Military marriages are tough, but they don’t have to be too difficult if a healthy amount of ongoing nourishment is invested into the relationship.
Looming deployments, PCS moves and other obstacles make relationships anything but easy. Building a strong foundation is the most important aspect of maintaining your commitment through separations and other less than pleasant experiences. Just like the foundation of any physical structure, over time, if the foundation obtains cracks and is not properly treated, the cracks will spread and eventually the foundation will crumble.
In fact, we’ve all probably heard the saying, “If the military wanted you to have a wife, they would’ve issued you one.”
The original quote was by Marine Lt. Gen. Lewis B. “Chesty” Puller after being asked by a private first class for permission to marry. He responded, “Son, when the Marine Corps wants you to have a wife, you will be issued one.”
Even though spouses are not issued, it often feels like our importance is less of a priority than a hand receipt for a box of Number 2 pencils. If you want a lasting, fulfilling and committed relationship, you’re going to have to work for it.
Our Army story
Within the first year of our marriage, my husband was given deployment orders to Iraq. Before we were wed for six months, we underwent a Permanent Change of Station from Colorado to Hawaii, then he was sent off to training for 30 days before he prepared to deploy.
Prior to getting married, we’d only known each other for a month. If you could imagine the uncertainty we both felt during this fragile period in our lives together, we knew so little about each other and we knew absolutely nothing about being married.
The months leading up to deployment tested every ounce of our love, patience and strength. We found out I was pregnant, then I suffered a miscarriage two months prior to deployment. I was told that I had fibroids and needed a myomectomy. This surgery required me to have my abdomen cut open shortly before my husband was set to deploy.
The stressors of my medical situation drove a wedge between us, plus I was constantly in physical pain and feeling like I was alone. My husband was already overwhelmed with the thoughts of heading into a dangerous deployment and I was about to undergo a major procedure.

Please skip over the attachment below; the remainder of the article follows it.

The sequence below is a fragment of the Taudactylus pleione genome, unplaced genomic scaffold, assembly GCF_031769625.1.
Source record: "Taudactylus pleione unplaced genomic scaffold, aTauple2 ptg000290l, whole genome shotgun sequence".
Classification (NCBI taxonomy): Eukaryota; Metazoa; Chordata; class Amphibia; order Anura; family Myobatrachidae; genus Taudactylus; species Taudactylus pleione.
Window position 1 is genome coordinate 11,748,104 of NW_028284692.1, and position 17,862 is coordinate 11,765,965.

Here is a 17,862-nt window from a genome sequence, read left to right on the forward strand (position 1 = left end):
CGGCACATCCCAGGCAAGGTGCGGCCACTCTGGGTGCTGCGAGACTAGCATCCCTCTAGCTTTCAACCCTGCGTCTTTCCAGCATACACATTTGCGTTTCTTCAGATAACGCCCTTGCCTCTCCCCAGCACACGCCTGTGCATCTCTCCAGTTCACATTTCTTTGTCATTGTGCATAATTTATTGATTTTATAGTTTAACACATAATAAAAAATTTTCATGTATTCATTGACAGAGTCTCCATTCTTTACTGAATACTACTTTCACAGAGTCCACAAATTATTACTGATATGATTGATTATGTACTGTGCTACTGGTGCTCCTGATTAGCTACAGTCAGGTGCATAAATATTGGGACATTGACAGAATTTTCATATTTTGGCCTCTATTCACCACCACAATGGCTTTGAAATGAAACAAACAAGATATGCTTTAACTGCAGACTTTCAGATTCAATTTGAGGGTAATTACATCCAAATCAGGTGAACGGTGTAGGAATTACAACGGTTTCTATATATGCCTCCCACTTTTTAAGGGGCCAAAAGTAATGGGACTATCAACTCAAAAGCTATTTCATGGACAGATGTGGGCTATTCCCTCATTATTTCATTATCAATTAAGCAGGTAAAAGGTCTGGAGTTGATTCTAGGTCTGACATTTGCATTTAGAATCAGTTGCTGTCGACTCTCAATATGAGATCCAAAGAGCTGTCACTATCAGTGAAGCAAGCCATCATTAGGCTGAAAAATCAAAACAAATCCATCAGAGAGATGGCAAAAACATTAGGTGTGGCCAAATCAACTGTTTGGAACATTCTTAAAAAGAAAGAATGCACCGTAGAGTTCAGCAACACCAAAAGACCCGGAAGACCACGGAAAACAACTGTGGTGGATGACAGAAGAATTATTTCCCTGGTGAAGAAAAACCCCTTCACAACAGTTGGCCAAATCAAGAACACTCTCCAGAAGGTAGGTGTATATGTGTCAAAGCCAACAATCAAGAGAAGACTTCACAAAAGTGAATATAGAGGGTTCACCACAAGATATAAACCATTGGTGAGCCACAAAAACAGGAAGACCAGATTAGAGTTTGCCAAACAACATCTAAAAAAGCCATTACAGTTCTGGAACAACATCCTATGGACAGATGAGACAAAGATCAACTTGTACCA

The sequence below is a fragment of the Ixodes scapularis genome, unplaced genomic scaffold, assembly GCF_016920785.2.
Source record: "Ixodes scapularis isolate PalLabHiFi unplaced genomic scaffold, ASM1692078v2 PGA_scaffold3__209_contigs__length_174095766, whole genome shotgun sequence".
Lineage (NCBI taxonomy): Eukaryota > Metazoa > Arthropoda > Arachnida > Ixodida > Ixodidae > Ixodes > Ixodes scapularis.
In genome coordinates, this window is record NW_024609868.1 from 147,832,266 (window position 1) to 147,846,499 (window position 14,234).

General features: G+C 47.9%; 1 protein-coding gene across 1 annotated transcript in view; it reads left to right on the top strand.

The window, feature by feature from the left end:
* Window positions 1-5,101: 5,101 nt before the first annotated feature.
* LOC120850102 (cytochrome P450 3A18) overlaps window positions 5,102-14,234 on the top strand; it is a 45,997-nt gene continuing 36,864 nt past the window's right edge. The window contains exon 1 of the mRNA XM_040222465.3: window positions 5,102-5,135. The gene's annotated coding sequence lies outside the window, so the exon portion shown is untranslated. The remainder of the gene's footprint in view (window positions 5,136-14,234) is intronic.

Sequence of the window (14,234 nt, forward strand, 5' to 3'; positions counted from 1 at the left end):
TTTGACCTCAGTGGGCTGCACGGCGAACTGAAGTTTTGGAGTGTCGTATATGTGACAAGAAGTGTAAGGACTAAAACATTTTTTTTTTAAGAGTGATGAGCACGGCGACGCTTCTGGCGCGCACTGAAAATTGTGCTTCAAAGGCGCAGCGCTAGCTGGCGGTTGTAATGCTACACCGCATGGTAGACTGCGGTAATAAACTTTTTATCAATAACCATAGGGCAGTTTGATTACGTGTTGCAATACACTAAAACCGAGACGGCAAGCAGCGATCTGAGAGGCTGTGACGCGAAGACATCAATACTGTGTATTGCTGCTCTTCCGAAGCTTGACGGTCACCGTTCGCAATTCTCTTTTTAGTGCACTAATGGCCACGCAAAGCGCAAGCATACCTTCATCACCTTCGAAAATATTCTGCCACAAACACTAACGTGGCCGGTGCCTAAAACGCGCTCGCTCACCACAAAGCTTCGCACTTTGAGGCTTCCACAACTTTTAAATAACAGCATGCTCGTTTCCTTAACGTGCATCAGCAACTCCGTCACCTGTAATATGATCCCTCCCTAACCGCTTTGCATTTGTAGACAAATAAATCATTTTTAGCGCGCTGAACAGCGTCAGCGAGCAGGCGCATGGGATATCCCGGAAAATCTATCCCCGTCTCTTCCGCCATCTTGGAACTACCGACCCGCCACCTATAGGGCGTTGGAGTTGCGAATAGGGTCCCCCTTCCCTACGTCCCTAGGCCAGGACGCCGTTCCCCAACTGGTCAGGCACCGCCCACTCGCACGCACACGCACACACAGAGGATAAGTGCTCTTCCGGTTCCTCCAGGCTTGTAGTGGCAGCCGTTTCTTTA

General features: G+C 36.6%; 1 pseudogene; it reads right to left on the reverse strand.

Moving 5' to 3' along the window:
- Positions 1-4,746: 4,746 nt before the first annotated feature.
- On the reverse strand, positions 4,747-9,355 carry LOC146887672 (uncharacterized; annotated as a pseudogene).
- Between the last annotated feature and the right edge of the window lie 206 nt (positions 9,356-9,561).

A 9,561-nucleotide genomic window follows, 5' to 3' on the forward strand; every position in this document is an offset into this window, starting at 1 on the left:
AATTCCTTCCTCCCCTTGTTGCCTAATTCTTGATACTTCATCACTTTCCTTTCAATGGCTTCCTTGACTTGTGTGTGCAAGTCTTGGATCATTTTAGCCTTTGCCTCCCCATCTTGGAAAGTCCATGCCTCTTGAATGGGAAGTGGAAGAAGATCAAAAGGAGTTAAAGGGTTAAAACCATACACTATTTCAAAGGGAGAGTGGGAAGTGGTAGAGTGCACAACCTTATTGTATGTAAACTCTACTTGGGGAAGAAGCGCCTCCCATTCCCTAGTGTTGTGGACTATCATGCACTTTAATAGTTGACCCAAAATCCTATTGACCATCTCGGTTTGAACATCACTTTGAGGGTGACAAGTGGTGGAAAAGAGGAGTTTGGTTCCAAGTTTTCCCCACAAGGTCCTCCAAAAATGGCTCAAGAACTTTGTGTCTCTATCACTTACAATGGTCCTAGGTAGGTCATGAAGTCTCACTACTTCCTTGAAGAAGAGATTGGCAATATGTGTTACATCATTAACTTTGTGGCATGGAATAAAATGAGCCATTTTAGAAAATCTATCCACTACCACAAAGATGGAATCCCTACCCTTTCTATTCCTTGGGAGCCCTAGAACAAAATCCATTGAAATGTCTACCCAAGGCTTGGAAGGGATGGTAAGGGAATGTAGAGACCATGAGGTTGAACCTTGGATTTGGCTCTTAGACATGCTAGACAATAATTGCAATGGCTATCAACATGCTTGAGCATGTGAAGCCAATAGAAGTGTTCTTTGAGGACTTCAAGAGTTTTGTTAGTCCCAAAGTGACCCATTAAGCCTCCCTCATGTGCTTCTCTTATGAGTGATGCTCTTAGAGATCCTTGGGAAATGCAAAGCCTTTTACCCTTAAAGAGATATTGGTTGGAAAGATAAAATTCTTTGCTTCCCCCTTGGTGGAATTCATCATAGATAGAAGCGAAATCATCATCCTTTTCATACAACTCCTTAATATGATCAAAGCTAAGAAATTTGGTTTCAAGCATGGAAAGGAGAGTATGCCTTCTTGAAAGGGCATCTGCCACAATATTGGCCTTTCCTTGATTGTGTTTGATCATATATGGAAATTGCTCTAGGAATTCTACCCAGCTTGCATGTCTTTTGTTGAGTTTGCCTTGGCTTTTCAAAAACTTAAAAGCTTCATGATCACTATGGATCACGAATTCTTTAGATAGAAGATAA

At this point, our relationship was anything but strong. Over time, with the help of our higher power, counseling and communication, we have been able to remain committed through all our trials and tribulations.
Building a solid foundation
Have you ever thought about going to counseling when you don’t have an issue? Yes, you should try it! Counseling isn’t only available when you are having a problem. Go together or alone, but go nonetheless.
Discuss the expectations you have of your spouse and they should do the same. Talk about how you are coping with current stressors in your relationship, at work or with your children. Knowing potential issues and discussing steps to combat them will help strengthen the communication between you.
Seek guidance from something greater than yourself
Whatever your religious beliefs are, seek guidance and wisdom from someone or something outside of yourself. If you only listen to the thoughts in your own head, where would you be in life? Many people turn to their religious beliefs and a higher power including programs offered for free by military chaplains. The service branches have different versions of them, like Strong Bonds through the Army.
If that is not something you believe in, try something else. There are life coaches, mentors and other people who can help you make positive decisions.
For any relationship to be successful, both partners must be honest. Not being forthcoming or honest in a relationship can create problems down the road.
Save yourself a headache and be truthful with each other and with others. If you and your spouse prefer not to talk to friends or family about your relationship, make that clear to them in the beginning.
Be clear and open with your partner. This will help build trust and create keep your relationships foundation solid.
Make time for your relationship
Nurturing the bond between you and your partner is essential to maintaining a level of intimacy needed to keep your relationship thriving.
The truth is, as a military wife you will spend a lot time in your marriage without your partner. Cherish the time you have together.
Take a mini vacation to a nice hotel for a night and simply unwind. You should continue to date your partner throughout your marriage.
Have friends outside of your marriage
Be friends with people other than your partner or your partner’s friends. Often, in the military spouse life, we unintentionally get befriended or grouped with other spouses in our service member’s unit. While there is nothing wrong with that, make sure that the friendship you are entering into is a wanted one and not forced. If it is forced, over time it will cause stress which can lead to other problems in your marriage.
There are so many tools afforded to military couples to be proactive in a marriage. When you feel like you need some help, reach out. Confidential counseling is available through options like Military One Source at 800-342-9647. You can speak with someone over the phone or make an appointment with a Military and Family Life counselor in your area.
In a marriage, partners grow and change, and in order to stay on a positive path together, they must remain committed. If your commitment to one another is stronger than a condition, love will prevail.